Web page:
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      You are in ::  Home > Virtual Currency > Read
  Virtual Currency Read  
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Count : 42
Risk Mitigation 2018-07-10
So, tell me, how is the buyer's risk mitigated in your model?

I could quickly respond to a dozen offers on this site with 'scam seller' or 'fake seller' but I am trying to respond like an adult.

Labelling legitimate caveats to buyers and sellers as fake does nothing to raise your credibility - particularly when the ONLY web presence that I find for "Mr. Oleg Brehm, CryptoFuture" is from this site?

Time wasting. petrofinder, you owe me an hour of my life back

>> Mr. Oleg Brehm, CryptoFuture


What did not you understand ????
Banks around the world block larger transactions related to cryptocurrency trading.
The fact that the payment from the buyer reaches the trustee's account of the licensed agent does not mean that the money will reach the bank account of the seller after the BTC issue without problems.
The basic principle of issuing BTC by the seller is receiving payment from the buyer in advance.
Banks also block outgoing transfers from the account of deposit agents.
Therefore, stop philosophizing because you have no experience in cryptocurrency.
You only beat foam like any desperate agent with no money!

>> Mr. Daniel Steeves, Steeves Solutions

Your response puts you into the risk column

I am not talking about an escrow "procedure" I am talking about a professional, third-party escrow - whose licenses and reputations rely on playing the middleman role legally and legitimately.

If you are using a legitimate service such as TMF, Noble, etc - the fiat is in their hands / in their account and the contract enables the protection - using their wallets and accounts, where the middleman takes possession of both commodities.

Buyer gets the cc, seller is then sent the fiat - all managed by the impartial middleman.

We have made some large scale purchases this way over recent days.

Any other approach puts one side or the other at levels of risk that are unacceptable.

>> Mr. Oleg Brehm, CryptoFuture


Why are you writing such nonsense?
It is not possible to buy BTC in large quantities with the escrow procedure or MT103 - 202
If such transactions were possible, there would be no limits of up to € 15,000 in exchange offices and platforms with cryptocurrency.
Banks around the world are blocking large transfers related to the trading of cryptocurrencies.
Bitcoins is not the same as USD or EUR currency, so do not write nonsense.
The purchase of BTC is possible only face to face and payment in cash or via the Internet, but payment only by a standard Sepa or Bic / Swift transfer to the merchant's bank account.
Large transfers related to cryptocurrency will always be blocked by Banks based on suspected money laundering and terrorist financing.
People who have experience in BTC trading know that for security reasons, a one-off transaction should not exceed 500 BTC.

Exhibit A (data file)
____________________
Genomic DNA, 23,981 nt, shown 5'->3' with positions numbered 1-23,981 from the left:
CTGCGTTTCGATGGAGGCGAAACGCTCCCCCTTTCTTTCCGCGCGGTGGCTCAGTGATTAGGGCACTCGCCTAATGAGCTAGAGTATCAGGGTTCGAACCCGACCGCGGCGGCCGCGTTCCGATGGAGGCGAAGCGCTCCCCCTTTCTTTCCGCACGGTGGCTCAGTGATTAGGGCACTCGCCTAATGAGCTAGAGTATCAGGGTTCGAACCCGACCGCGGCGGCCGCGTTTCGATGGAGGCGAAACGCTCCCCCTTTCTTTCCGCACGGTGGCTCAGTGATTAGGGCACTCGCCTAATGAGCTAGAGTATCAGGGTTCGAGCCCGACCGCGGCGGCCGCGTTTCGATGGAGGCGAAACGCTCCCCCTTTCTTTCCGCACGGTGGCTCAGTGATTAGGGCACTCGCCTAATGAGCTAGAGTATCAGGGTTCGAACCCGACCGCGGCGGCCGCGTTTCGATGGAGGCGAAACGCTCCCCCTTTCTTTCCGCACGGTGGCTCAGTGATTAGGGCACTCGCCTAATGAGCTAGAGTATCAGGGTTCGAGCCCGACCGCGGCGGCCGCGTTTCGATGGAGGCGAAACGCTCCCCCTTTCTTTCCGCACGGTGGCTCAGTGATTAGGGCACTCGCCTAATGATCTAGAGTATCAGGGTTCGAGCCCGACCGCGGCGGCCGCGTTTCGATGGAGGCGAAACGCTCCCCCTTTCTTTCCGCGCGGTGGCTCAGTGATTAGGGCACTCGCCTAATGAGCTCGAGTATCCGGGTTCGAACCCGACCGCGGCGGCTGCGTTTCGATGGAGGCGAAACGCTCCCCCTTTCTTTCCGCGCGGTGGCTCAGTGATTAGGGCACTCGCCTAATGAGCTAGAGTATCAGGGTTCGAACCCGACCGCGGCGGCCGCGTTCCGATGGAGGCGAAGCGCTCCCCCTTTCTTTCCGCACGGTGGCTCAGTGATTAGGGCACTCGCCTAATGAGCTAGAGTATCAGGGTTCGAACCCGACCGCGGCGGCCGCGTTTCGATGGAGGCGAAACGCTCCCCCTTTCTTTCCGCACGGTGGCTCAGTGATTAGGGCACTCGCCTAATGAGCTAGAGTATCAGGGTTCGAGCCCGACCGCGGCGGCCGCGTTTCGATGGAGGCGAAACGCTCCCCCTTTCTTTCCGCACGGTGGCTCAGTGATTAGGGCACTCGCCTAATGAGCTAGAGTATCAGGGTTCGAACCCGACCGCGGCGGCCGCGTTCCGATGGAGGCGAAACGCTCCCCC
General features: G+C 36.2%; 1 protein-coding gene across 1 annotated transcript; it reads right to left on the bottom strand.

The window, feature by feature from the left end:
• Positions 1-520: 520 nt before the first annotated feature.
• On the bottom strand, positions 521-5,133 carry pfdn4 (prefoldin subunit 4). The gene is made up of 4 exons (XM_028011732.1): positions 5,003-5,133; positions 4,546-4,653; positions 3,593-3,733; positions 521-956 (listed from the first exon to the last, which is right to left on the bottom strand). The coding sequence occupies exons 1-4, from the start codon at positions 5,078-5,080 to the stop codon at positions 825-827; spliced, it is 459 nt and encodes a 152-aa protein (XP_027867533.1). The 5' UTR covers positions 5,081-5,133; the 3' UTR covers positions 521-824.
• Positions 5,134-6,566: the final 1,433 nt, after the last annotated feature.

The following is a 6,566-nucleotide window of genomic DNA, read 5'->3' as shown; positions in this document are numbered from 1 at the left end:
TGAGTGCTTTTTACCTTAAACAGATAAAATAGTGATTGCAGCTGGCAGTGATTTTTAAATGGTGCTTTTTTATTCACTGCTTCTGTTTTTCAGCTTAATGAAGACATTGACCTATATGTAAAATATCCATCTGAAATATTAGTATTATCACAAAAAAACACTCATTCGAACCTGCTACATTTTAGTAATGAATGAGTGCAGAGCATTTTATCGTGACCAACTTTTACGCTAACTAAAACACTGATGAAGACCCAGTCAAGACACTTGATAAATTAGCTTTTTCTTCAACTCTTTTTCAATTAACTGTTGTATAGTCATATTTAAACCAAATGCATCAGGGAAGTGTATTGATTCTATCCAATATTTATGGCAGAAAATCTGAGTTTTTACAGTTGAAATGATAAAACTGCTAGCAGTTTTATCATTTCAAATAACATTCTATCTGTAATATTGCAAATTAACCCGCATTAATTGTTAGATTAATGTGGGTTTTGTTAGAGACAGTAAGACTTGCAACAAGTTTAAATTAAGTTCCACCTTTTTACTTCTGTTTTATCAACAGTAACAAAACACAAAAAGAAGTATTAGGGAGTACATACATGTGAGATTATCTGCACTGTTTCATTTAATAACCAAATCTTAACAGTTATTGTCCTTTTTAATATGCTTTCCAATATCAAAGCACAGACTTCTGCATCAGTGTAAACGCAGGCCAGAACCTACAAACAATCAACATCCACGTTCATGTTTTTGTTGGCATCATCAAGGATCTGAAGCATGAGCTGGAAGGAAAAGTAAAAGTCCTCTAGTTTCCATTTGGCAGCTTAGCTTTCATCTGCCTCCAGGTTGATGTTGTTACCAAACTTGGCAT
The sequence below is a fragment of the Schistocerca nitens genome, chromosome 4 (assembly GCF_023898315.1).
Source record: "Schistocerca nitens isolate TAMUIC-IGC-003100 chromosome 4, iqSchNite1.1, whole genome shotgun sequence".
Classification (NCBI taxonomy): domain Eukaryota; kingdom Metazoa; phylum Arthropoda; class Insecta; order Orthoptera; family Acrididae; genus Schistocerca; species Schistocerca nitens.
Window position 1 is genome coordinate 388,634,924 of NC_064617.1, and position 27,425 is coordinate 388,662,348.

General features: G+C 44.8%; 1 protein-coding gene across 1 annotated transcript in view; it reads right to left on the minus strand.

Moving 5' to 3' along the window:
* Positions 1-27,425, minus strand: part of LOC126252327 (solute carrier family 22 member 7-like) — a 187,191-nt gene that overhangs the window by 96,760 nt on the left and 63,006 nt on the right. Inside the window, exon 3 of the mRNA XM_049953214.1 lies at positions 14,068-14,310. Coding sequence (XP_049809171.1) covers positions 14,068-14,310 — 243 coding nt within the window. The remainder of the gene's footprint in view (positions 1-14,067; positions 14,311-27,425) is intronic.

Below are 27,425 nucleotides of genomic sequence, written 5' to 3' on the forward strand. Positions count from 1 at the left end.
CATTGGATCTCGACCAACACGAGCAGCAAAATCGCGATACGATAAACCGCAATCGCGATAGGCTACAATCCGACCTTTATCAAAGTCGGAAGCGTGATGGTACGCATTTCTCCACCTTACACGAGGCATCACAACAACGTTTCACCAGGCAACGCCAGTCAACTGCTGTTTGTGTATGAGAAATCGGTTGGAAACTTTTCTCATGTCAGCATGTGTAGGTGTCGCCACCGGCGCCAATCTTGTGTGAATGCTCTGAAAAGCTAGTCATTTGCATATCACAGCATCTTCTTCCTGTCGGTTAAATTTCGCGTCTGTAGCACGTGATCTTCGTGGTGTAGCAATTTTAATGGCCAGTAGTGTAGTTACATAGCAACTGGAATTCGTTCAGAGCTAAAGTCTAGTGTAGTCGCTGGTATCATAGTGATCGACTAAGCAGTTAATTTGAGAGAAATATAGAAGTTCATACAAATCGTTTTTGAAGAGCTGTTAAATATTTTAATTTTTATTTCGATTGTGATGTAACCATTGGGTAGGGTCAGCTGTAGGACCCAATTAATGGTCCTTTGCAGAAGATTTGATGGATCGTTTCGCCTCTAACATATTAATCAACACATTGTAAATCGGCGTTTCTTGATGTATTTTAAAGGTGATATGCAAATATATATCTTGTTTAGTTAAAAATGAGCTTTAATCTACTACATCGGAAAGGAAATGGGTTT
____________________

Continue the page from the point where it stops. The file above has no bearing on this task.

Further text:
Fraudsters from Nigeria open up fake websites of banks and deposit agents without any problems and then look for nerds to steal BTC.
You probably are one of them since you are so eager to persuade the BTC sellers to pay with the escrow procedure, which does not guarantee that the payment will reach the seller after the BTC release to the buyer.
Digital currency is not the same as condoms or Red Bull, where the escrow procedure, a letter of credit or other financial instruments with blockade may apply.

Seller's do not send the first BTC because you will lose if you hit the cheater.
BTC's payment to the buyer's wallet is an irreversible operation and you will not recover your BTC even in court.
Bank transfer is a reversible operation and the buyer will recover his money if he is cheated.
That's why the principle of buying a digital currency is that the buyer has to pay in advance to get BTC.
Face-to-face transactions, escrow procedures, MT 103/202 financial instruments and similar with blocking etc. these are just the fantasies of cheats who are looking for suckers at Petrofinder.com to steal BTC.

>> Mr. Daniel Steeves, Steeves Solutions

Words of Warning

To anyone with an interest in buying or selling btc / etc, these are the scams to be aware / afraid of:

- anyone with offers requiring that you send first (fiat or crypto)
- anyone suggesting that IOLTA is applicable to a crypto deal
- anyone suggesting that registered, legitimate third party escrows are unsafe
- anyone suggesting that a screenshot as PoF or PoH is proof in any way (it is not: evren if the screenshots are real they are subject to change in seconds)

This board is full of illegitimate sellers - and buyers too, I am sure - who have been flinging abuse at me for questioning their questionable approaches to transactions.

Basically, any deal that leaves you in the control of the other party is bound to be a bad or non-real deal.

Take caution. I could list emails that I have come across today but rather than take it public just feel free to send me a message with your deal terms and I will tell you if you should go ahead / be cautious / run away (it is always one of the 3)

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